ILNews

IBJ Media names new IL editor

Kelly Lucas
October 12, 2011
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EidtPerspLucas-sigThe past couple of weeks have been a whirlwind. But as they say, “time flies when you’re having fun,” and I suppose I have learned just how true that old adage is.

On Sept. 26, I assumed the duties of editor and interim publisher of the Indiana Lawyer. Since that time, I have immersed myself in the responsibilities of this position. Every day brings a new creative challenge and opportunity, and I am energized by the emails, calls and conversations I have had in this short time from and with IL readers.

Through the IL daily email and print edition, our staff is committed to providing Indiana lawyers, law firm administrators and paralegals, law students, and judges and court personnel in the state’s 92 counties with timely, insightful coverage of legal news. IBJ Media’s mission states “We are committed to accuracy in content, excellence in production and timely delivery.” We strive daily to meet these objectives, and if we miss any of them, I encourage you to let me know.

While I am new to the editor’s chair, I am not new to the Indiana Lawyer. I became associated with the newspaper in the early 1990s when I began working as a freelance writer with then-editor Chris Banguis. Chris needed someone who was familiar with the Indiana General Assembly, and I had recently left a position as Indiana Senate Majority Caucus Services director. Some might say I was just in the right place at the right time, but I like to think of it as professional karma.

Several years later, when my children reached school age and I was ready to return to the work-a-day world, I became a member of the Indiana Lawyer editorial team as a focus editor and reporter. A desire to assist a private high school near and dear to my heart ramp up its communications efforts took me away from the newspaper from 2005 to 2010, but I returned last fall as managing editor. My appreciation goes to my predecessor, Rebecca Collier, for recruiting me back and for the groundwork she has laid.

Moving forward, I am extremely excited about the opportunity to lead the Indiana Lawyer editorial staff in its continuing effort to provide the type of superior legal news coverage you, our readers, deserve and demand. And I hope you will let me know how we are doing. Contact me any time with story ideas and feedback. I can be reached at 317-472-5233 or klucas@ibj.com.

I look forward to reconnecting with those of you I have worked with in the past and to meeting those of you I have not. Indiana is a big state, but I’m ready with my reporter’s notebook and a pair of comfortable shoes.•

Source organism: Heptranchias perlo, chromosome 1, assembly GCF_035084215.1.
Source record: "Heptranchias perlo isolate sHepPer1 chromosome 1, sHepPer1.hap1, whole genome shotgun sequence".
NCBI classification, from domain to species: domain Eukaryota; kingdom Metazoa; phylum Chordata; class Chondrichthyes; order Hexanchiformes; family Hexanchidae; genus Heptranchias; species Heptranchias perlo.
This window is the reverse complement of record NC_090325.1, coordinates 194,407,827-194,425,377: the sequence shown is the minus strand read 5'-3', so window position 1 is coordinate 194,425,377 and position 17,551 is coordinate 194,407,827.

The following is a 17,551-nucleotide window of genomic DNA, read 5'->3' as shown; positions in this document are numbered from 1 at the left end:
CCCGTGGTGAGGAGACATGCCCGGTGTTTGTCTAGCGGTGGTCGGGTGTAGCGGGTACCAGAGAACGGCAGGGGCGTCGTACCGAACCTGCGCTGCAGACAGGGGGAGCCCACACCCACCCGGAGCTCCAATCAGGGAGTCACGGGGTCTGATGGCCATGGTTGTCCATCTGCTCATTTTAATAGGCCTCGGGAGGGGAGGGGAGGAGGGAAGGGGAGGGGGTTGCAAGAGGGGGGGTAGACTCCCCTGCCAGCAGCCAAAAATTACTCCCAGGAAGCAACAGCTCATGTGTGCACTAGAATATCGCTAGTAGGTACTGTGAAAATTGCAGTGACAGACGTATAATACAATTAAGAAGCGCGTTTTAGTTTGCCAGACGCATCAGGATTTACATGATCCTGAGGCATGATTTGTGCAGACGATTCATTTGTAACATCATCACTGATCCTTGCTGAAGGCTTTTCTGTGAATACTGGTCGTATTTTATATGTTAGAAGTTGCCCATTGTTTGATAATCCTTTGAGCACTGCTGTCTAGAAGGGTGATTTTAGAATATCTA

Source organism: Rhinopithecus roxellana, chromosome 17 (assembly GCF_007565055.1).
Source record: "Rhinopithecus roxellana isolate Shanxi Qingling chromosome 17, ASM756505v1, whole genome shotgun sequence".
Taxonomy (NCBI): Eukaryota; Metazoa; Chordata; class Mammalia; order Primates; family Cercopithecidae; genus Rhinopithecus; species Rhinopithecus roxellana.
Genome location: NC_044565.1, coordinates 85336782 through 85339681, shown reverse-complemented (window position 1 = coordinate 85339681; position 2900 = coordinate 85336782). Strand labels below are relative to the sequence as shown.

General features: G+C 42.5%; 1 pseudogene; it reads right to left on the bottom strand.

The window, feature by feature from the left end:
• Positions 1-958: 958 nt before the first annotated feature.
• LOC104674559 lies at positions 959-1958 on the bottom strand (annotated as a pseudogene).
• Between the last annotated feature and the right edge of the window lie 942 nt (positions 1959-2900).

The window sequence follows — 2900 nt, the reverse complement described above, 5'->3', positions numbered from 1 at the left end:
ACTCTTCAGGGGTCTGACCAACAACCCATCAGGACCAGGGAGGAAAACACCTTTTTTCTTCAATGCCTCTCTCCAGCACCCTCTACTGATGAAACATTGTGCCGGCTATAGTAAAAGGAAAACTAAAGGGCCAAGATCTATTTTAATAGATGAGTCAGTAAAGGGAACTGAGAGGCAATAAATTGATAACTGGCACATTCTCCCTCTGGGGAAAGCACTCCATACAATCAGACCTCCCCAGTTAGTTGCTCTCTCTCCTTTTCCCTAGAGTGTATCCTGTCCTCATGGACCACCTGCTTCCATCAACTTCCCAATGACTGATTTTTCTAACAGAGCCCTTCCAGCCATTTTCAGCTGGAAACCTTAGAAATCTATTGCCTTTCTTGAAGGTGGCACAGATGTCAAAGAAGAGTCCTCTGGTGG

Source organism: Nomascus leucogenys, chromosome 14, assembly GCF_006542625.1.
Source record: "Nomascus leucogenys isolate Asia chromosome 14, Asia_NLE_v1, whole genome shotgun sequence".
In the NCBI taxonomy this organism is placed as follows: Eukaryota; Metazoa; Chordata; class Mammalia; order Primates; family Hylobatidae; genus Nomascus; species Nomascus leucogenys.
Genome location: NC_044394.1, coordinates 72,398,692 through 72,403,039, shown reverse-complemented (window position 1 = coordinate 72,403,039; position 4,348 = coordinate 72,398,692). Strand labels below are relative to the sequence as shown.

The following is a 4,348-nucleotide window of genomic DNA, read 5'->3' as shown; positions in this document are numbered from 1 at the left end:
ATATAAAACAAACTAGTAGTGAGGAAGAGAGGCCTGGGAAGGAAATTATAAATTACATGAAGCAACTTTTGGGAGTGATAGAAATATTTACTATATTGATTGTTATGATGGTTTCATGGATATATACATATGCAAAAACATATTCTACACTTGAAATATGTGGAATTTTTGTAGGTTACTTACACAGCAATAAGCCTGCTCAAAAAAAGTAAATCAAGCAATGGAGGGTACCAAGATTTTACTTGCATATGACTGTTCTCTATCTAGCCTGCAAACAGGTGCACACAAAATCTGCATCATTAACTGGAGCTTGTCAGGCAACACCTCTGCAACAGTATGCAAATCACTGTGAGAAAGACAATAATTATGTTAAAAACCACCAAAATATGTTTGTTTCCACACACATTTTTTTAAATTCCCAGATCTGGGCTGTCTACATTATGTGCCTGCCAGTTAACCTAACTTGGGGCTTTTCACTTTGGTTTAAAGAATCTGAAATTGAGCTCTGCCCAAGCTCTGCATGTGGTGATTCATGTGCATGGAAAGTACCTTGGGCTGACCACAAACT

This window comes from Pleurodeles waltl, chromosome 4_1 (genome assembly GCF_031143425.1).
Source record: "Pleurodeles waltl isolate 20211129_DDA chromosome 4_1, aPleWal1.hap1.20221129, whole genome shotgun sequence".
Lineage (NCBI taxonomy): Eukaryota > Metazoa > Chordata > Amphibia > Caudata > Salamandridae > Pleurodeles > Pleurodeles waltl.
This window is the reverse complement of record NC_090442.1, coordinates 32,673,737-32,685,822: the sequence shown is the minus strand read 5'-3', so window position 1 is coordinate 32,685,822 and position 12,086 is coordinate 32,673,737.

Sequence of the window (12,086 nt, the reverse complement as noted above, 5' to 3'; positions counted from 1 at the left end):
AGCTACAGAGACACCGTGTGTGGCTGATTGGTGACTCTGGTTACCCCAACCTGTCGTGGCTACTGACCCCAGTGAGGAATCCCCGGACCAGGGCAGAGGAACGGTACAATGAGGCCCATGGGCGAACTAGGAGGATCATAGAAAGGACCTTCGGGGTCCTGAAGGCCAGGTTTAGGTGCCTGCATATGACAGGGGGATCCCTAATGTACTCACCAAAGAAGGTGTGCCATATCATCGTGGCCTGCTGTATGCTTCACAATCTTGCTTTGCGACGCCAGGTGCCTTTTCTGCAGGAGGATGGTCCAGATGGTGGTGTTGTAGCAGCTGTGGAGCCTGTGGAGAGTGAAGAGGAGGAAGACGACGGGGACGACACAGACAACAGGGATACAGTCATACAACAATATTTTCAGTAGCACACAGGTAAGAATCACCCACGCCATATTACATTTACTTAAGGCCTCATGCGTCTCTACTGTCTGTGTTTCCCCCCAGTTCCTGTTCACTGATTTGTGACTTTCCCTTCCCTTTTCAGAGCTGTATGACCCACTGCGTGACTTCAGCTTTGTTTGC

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  1. KUDOS to the Indiana Supreme Court for realizing that some bureacracies need to go to the stake. Recall what RWR said: "No government ever voluntarily reduces itself in size. Government programs, once launched, never disappear. Actually, a government bureau is the nearest thing to eternal life we'll ever see on this earth!" NOW ... what next to this rare and inspiring chopping block? Well, the Commission on Gender and Race (but not religion!?!) is way overdue. And some other Board's could be cut with a positive for State and the reputation of the Indiana judiciary.

  2. During a visit where an informant with police wears audio and video, does the video necessary have to show hand to hand transaction of money and narcotics?

  3. I will agree with that as soon as law schools stop lying to prospective students about salaries and employment opportunities in the legal profession. There is no defense to the fraudulent numbers first year salaries they post to mislead people into going to law school.

  4. The sad thing is that no fish were thrown overboard The "greenhorn" who had never fished before those 5 days was interrogated for over 4 hours by 5 officers until his statement was illicited, "I don't want to go to prison....." The truth is that these fish were measured frozen off shore and thawed on shore. The FWC (state) officer did not know fish shrink, so the only reason that these fish could be bigger was a swap. There is no difference between a 19 1/2 fish or 19 3/4 fish, short fish is short fish, the ticket was written. In addition the FWC officer testified at trial, he does not measure fish in accordance with federal law. There was a document prepared by the FWC expert that said yes, fish shrink and if these had been measured correctly they averaged over 20 inches (offshore frozen). This was a smoke and mirror prosecution.

  5. I love this, Dave! Many congrats to you! We've come a long way from studying for the bar together! :)

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